Analysis Of Jacob Anderson-Minshall's The Enemy Within

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Unit 1 option four

I had a professor last year named Dr. Linda Cool who hypothesized that today’s generation is always less morally correct than the last. However, I disagree with this claim; each generation faces its own unique challenges and handles them in different manners. For example, today, where homosexuality and transgenderism are much more widely accepted and increasingly more teens are coming out, they face a still little-varying and unaccepting society. However, the binary normative inhibits many of these teens from being openly identified in virtually all aspects of society. The future is undeniably bright, however as we strive for equality for such individuals as society becomes increasingly more accepting, it is important
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Society’s non-acceptance will fall and pave a day for a better future.
Society expects individuals to conform to the “standard story,” as coined by Judy Aulette and Judith Wittner, where sex is binary (male or female) and sexuality is assumed to be heterosexual, where an individual may wish to identify otherwise (GW pp. 20). This expectation is exhibited in Jacob Anderson-Minshall’s The Enemy Within: On Becoming A Straight White Guy, where because he grew up as a “tomboy” female, he was interrogated by his school because he did not align with the expectation of his biological sex (pp. 28-33). This simply perpetuates the fact that society expects the “standard story.” This is also present in Logan Gutierrez- Mock’s, F2Mestizo, where he adopts a more optimistic view of the non-acceptance for transgenderism and discusses how for much of his childhood, his family did not accept his transition from a woman to a man. His family expected a “normal” biracial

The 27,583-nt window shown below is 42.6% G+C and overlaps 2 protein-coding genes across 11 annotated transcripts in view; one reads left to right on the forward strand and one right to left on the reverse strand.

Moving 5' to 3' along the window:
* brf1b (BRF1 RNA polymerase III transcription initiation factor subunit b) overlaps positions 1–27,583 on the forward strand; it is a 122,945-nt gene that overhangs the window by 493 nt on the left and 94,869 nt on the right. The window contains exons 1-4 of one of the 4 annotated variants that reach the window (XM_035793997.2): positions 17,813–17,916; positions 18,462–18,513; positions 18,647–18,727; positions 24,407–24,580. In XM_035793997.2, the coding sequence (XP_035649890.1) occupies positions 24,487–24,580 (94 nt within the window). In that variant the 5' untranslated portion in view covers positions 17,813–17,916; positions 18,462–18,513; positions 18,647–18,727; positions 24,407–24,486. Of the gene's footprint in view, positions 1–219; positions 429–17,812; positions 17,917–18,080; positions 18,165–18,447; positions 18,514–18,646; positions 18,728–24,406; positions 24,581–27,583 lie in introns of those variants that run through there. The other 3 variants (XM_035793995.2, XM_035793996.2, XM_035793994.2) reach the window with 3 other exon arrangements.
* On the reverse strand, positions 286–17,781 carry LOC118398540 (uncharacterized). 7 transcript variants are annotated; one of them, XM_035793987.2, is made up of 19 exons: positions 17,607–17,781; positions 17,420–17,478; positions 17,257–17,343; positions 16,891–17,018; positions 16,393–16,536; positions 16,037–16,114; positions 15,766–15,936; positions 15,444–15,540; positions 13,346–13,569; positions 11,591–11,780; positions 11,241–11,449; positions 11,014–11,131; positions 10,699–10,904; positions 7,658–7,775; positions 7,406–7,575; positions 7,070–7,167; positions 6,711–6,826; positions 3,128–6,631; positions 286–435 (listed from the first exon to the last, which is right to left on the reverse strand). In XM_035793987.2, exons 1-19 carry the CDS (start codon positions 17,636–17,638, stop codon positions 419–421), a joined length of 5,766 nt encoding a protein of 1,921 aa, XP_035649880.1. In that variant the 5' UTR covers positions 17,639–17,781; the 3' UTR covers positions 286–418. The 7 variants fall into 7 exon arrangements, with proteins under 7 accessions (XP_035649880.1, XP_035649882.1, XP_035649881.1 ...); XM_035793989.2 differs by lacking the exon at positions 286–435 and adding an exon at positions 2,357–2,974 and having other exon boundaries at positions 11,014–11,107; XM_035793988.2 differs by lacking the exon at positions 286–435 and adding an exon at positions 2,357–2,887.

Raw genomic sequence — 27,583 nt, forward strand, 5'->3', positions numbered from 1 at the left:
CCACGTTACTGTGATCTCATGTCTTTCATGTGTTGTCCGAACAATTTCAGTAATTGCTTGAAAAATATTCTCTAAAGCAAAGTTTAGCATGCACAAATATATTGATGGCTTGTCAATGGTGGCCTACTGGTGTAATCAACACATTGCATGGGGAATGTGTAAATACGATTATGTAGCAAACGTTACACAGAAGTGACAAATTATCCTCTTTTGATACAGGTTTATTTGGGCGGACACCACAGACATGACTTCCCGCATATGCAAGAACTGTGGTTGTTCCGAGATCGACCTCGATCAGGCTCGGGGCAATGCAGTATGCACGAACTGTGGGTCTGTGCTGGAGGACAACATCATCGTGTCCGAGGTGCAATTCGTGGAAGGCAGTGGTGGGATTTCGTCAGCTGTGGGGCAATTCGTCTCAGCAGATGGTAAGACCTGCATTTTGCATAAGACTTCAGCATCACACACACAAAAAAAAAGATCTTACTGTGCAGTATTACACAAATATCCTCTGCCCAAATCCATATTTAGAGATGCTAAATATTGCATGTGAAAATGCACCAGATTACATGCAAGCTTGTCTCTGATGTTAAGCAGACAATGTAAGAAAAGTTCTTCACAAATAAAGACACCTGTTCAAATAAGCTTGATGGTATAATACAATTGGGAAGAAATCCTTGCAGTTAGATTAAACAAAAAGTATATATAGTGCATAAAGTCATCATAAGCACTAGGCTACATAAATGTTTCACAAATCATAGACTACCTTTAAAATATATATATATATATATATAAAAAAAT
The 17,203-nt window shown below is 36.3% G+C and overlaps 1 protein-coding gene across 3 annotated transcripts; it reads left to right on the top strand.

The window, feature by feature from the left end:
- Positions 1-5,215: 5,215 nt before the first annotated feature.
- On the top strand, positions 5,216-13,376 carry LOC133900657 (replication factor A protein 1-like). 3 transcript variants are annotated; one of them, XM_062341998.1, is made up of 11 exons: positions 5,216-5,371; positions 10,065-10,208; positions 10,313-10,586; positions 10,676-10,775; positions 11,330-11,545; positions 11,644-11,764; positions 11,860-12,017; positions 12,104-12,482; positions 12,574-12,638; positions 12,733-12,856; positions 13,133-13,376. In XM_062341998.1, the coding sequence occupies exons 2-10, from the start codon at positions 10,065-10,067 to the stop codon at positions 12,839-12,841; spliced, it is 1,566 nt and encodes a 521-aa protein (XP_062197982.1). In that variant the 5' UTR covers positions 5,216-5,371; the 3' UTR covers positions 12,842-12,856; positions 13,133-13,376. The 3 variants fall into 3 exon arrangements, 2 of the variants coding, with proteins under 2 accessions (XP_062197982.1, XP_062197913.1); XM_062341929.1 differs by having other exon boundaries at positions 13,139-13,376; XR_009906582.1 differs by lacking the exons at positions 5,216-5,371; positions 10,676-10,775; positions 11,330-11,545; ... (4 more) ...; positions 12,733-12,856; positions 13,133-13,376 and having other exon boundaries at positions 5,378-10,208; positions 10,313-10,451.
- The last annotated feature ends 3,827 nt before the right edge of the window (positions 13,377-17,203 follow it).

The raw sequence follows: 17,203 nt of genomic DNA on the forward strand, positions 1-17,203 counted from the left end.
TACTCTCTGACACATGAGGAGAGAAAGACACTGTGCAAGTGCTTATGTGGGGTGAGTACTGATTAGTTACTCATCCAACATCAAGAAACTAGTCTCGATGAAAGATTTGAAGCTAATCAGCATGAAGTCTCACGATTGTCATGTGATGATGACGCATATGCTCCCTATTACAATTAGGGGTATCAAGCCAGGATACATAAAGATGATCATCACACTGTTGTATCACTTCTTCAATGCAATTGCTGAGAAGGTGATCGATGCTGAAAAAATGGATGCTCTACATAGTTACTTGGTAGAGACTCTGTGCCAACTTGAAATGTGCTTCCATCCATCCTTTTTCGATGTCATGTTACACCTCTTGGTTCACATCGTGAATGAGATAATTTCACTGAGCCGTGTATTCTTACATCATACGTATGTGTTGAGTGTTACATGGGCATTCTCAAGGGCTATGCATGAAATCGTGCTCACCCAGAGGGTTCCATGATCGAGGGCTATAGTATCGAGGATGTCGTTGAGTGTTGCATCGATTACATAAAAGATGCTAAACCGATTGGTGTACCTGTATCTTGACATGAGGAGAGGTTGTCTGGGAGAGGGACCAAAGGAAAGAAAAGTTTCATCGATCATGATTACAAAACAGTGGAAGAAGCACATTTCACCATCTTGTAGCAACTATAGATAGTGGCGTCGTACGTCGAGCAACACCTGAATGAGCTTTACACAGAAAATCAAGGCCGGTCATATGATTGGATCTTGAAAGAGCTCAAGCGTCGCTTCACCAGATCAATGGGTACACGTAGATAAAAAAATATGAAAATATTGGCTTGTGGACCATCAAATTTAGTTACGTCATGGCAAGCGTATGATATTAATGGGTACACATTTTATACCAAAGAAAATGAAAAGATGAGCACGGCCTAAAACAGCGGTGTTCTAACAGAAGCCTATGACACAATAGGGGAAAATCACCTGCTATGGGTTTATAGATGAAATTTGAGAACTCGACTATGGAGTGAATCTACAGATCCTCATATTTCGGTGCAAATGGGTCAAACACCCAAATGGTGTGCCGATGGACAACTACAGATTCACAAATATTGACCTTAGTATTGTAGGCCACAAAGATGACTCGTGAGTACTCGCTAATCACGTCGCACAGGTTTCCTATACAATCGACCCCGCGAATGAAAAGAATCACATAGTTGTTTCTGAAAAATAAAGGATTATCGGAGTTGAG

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My progressive hometown of Ithaca, which has coined the slogan “10 square miles surrounded by reality,” implying that the city is somewhat of a fantasy. Yet, in just my years of high school, several teens thought that taking their lives was a better solution than combating the demanding societal pressures. I know of two individuals whose struggles spawned from the constant oppression of being different from the norm in terms of gender and sexuality. C. Winter Han, a homosexual male, suggested that it was easier to join the oppressors than to fight the discrimination (pp. 94-101). Such oppressed can often feel ostracized and feel as if there is no way out. One of the individuals, whom I knew pretty well because we both shadowed at the same obstetric practice, took her life after being subjected to constant torment and finally, after losing her shadowing opportunity when one of the female patients discover that she was born a male and identified (therefore appeared) to be a female. The patient felt lied to and or violated and thus insisted on the girl’s expulsion. After her dismissal, she began to feel less and less sure of herself, often feeling as if she had no idea of her true identity. Identity cresses such as these pressure students so much that they feel no way out, but the future us certainly changing with the help of writers such as Anderson-Minshall, Gutierrez- Mock, and

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